Christianity dates back to the first century and is centered on the person and work of Jesus Christ. Christianity has three main branches of belief and practice: Catholicism, Protestantism, and Eastern Orthodoxy. Christians worship one God as the Holy Trinity, consisting of the Father (creator of the universe), Jesus Christ (the savior of the world), and the Holy Spirit (which has worked to sanctify and transform lives throughout history and continues to do so today).
The Orthodox church, or the Eastern half of the Christian church, split with the Roman Catholic Church in 1054 A.D. Orthodox Christians are incredibly diverse, and among the nationalities and cultures represented are Antiochian, Carpatho-Russian, Greek, Romanian, Russian, Serbian and Ukrainian.
- God: "God" refers to a single, omnipotent, omnipresent, eternal deity. God is triune, meaning that God is One in Three Persons, without division or distinction. God is the Father, Son and Holy Spirit. This belief is not meant to be grasped in a mathematical way, but contemplated through a lifetime. Like Jews and Muslims, Christians are of the Abrahamic tradition and worship the God who made a covenant with the ancient Hebrew people.
- Christ: From the Greek Christos and Hebrew Messiah, which means "annointd one." A messiah is sent by God to bring the salvation of the people, and Chrisitians consider Jesus of Nazareth to be the ultimate messiah. Through Jesus' death and resurrection, He made Heaven available and attainable for the faithful, bringing ultimate salvation in eternal life with God.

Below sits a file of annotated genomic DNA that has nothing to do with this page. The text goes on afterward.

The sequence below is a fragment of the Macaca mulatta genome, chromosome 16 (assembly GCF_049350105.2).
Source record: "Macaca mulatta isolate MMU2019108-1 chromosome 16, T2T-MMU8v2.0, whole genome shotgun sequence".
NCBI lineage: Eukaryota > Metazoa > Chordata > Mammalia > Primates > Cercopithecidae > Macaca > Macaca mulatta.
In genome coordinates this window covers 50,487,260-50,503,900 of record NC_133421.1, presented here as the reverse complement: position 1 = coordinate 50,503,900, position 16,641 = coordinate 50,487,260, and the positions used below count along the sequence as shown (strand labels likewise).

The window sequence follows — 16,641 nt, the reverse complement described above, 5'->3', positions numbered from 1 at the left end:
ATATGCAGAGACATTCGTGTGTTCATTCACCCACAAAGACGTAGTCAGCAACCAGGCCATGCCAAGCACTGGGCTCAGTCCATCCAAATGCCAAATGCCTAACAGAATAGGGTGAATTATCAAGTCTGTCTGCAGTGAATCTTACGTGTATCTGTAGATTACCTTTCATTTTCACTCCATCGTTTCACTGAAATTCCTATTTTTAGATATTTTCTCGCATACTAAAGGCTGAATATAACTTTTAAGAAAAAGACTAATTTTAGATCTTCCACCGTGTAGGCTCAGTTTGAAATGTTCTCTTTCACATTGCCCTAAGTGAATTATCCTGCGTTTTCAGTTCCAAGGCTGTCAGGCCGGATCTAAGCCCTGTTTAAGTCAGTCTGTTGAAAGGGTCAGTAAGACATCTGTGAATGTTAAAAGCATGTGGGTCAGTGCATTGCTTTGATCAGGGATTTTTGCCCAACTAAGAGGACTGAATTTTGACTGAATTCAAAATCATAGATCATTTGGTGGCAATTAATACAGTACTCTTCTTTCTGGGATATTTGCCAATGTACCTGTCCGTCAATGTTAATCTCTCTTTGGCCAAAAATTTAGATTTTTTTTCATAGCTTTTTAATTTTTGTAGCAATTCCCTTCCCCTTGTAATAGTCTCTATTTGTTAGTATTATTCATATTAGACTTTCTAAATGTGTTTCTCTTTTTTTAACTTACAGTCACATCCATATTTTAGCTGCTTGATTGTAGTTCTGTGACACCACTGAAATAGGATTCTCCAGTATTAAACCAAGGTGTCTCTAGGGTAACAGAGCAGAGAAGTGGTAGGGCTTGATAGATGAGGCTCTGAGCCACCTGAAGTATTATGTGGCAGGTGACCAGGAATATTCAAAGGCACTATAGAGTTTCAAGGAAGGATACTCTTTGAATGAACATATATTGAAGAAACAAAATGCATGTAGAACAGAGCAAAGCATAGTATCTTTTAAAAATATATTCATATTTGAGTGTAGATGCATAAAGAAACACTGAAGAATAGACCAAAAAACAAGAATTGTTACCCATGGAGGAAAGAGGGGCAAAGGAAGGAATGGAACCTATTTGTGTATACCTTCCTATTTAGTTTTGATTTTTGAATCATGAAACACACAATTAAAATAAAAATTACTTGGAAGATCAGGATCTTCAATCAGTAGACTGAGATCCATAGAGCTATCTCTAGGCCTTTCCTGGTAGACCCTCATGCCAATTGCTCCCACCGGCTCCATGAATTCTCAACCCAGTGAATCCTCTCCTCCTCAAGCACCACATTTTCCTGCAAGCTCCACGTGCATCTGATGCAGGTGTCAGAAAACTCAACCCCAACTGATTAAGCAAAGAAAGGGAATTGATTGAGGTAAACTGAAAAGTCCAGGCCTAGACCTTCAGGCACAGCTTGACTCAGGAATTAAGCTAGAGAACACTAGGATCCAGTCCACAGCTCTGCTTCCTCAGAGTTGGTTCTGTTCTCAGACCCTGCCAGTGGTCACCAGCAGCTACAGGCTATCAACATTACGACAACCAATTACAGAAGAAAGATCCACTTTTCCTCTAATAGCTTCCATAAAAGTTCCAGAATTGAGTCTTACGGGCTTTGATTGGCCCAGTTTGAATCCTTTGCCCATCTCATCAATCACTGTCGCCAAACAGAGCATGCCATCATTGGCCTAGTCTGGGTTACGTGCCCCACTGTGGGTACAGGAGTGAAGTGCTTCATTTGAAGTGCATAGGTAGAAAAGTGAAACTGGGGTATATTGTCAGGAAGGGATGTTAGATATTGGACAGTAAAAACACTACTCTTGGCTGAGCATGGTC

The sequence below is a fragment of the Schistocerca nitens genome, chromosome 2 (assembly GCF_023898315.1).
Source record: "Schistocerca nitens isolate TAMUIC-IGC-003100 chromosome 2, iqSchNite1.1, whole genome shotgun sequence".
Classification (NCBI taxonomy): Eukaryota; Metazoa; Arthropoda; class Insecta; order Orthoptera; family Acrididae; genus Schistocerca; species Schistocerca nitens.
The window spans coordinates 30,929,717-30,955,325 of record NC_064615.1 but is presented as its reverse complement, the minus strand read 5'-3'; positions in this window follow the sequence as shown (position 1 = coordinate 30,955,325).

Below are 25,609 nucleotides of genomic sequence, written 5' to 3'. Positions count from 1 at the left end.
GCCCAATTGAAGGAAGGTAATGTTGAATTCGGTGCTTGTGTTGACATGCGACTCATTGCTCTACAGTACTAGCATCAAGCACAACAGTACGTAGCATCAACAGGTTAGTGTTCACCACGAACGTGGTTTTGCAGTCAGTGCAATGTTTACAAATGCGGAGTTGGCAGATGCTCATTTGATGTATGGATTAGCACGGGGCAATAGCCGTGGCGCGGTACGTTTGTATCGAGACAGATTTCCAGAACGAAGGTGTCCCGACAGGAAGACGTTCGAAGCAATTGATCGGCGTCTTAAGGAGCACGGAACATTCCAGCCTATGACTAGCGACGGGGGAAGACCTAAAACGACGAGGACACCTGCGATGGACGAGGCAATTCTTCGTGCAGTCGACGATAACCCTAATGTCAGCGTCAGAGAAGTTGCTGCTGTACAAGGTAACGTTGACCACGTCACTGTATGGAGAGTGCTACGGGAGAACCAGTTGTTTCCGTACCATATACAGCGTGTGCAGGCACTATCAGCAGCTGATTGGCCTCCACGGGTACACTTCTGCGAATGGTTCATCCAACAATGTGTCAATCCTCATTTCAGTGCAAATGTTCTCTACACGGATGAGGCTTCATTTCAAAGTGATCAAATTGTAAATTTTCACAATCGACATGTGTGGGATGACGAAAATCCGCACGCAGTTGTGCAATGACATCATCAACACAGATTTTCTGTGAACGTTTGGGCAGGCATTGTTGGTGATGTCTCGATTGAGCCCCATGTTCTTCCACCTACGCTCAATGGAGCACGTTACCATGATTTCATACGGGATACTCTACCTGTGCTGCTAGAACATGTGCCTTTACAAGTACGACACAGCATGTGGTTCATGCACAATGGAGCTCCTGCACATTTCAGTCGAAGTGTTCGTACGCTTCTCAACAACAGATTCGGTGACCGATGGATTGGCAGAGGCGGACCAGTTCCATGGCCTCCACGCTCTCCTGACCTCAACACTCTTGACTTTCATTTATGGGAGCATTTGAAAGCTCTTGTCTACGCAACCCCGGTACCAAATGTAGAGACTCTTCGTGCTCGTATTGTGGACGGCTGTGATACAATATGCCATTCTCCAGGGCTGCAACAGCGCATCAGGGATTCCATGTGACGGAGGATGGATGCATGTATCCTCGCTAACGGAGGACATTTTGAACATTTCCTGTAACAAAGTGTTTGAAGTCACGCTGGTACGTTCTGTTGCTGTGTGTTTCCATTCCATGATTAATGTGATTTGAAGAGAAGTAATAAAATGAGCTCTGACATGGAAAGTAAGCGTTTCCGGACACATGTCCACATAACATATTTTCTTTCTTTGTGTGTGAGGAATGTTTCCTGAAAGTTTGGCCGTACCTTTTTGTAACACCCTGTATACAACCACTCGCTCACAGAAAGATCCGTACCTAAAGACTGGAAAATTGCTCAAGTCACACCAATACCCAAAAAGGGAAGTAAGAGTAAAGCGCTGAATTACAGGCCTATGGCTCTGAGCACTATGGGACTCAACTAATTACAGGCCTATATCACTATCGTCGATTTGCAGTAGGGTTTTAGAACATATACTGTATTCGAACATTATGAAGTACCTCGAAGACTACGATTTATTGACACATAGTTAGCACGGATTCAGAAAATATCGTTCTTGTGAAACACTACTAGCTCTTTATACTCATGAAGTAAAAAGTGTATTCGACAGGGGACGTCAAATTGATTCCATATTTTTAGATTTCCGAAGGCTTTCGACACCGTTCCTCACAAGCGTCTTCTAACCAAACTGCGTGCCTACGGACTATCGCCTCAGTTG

- Eucharist: For Orthodox, bread and wine become the body and blood of Jesus through transfiguration at the "Liturgy of the Eucharist" within Mass. Communion is the central act of Christian worship.
- Sacraments: Visible signs of God's grace in the world. The Orthodox Church recognizes seven sacraments. The seven sacraments are: Baptism, Penance, Eucharist, Confirmation, Marriage, Holy Orders, and Annointing of the Sick.
Important Religious Texts
The Holy Bible, both Old and New Testaments. Catholic and Orthodox traditions also include seven apocryphal books.
- The Old Testament or Hebrew Bible contains the Torah (the first five books, also called the Law, include Genesis, Exodous, Leviticus, Numbers and Deuteronomy. These are the most important texts in Judaism). Histories, psalms, proverbs, poetry, prophets, and for Catholics and Orthodox, apocrypha are also included.
- The New Testament contains the Gospels, (the story of Jesus' life, includes Mattew, Mark, Luke and Joh) the Acts of the Apostles, epistles of disciples and one apocryphal writing.
The life of the Orthodox church revolves arond the church calendar, and each day is dedicated to a particular saint. Some Orthodox Christians follow the Julian calendar as opposed to the Gregorian calendar, meaning that some Christian feast days like Easter and Christmas, fall on different days than Catholic or Protestant observances.
Worship, Prayer, and Practice
Worship is a central feature of the Orthodox Christian faith. The liturgy in the Orthodox church is transcendent, meant to take the worshiper to the heavenly realm with God. Worship services also emphasize the nearness of God who became incarnate in Jesus Christ.
Orthodox liturgy is spoken in the native language of the particular community, and is rooted in ancient tradition.
Ways to be Involved at BenU
Here are a few classes offered at BenU about this faith tradition. Please visit the Course Catalog for more information and click here to learn about the Interfaith Studies Emphasis.
- IDS 201 Jesus and Mary in the Qu'ran and Bible
- RELS 130 Abrahamic Faiths
- RELS 120 Eastern Traditions
- RELS 265 Eastern Christianity
- THEO 212 Land, Justice and Peace